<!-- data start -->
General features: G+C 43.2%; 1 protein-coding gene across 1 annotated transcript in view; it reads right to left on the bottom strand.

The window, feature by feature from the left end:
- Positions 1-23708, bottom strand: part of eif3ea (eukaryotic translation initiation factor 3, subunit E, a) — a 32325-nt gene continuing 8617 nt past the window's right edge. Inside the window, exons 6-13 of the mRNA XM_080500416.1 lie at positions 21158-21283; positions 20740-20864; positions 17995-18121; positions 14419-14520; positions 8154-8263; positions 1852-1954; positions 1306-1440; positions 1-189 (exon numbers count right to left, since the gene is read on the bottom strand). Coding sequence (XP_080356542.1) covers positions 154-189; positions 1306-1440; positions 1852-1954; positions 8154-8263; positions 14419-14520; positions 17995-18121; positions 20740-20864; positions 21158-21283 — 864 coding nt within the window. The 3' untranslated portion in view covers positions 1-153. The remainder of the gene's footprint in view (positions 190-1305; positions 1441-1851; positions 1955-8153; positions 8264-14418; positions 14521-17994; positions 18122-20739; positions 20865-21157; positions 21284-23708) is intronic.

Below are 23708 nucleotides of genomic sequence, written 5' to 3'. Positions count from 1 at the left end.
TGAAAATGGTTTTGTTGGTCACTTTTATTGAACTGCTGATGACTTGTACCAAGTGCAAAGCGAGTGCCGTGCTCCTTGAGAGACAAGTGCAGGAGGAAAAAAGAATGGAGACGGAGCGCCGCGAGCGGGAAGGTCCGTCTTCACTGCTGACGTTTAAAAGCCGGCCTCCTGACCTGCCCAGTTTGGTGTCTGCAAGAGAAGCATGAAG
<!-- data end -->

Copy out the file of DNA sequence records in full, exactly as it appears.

General features: G+C 43.2%; 1 protein-coding gene across 1 annotated transcript in view; it reads right to left on the bottom strand.

The window, feature by feature from the left end:
- Positions 1-23708, bottom strand: part of eif3ea (eukaryotic translation initiation factor 3, subunit E, a) — a 32325-nt gene continuing 8617 nt past the window's right edge. Inside the window, exons 6-13 of the mRNA XM_080500416.1 lie at positions 21158-21283; positions 20740-20864; positions 17995-18121; positions 14419-14520; positions 8154-8263; positions 1852-1954; positions 1306-1440; positions 1-189 (exon numbers count right to left, since the gene is read on the bottom strand). Coding sequence (XP_080356542.1) covers positions 154-189; positions 1306-1440; positions 1852-1954; positions 8154-8263; positions 14419-14520; positions 17995-18121; positions 20740-20864; positions 21158-21283 — 864 coding nt within the window. The 3' untranslated portion in view covers positions 1-153. The remainder of the gene's footprint in view (positions 190-1305; positions 1441-1851; positions 1955-8153; positions 8264-14418; positions 14521-17994; positions 18122-20739; positions 20865-21157; positions 21284-23708) is intronic.

Below are 23708 nucleotides of genomic sequence, written 5' to 3'. Positions count from 1 at the left end.
TGAAAATGGTTTTGTTGGTCACTTTTATTGAACTGCTGATGACTTGTACCAAGTGCAAAGCGAGTGCCGTGCTCCTTGAGAGACAAGTGCAGGAGGAAAAAAGAATGGAGACGGAGCGCCGCGAGCGGGAAGGTCCGTCTTCACTGCTGACGTTTAAAAGCCGGCCTCCTGACCTGCCCAGTTTGGTGTCTGCAAGAGAAGCATGAAG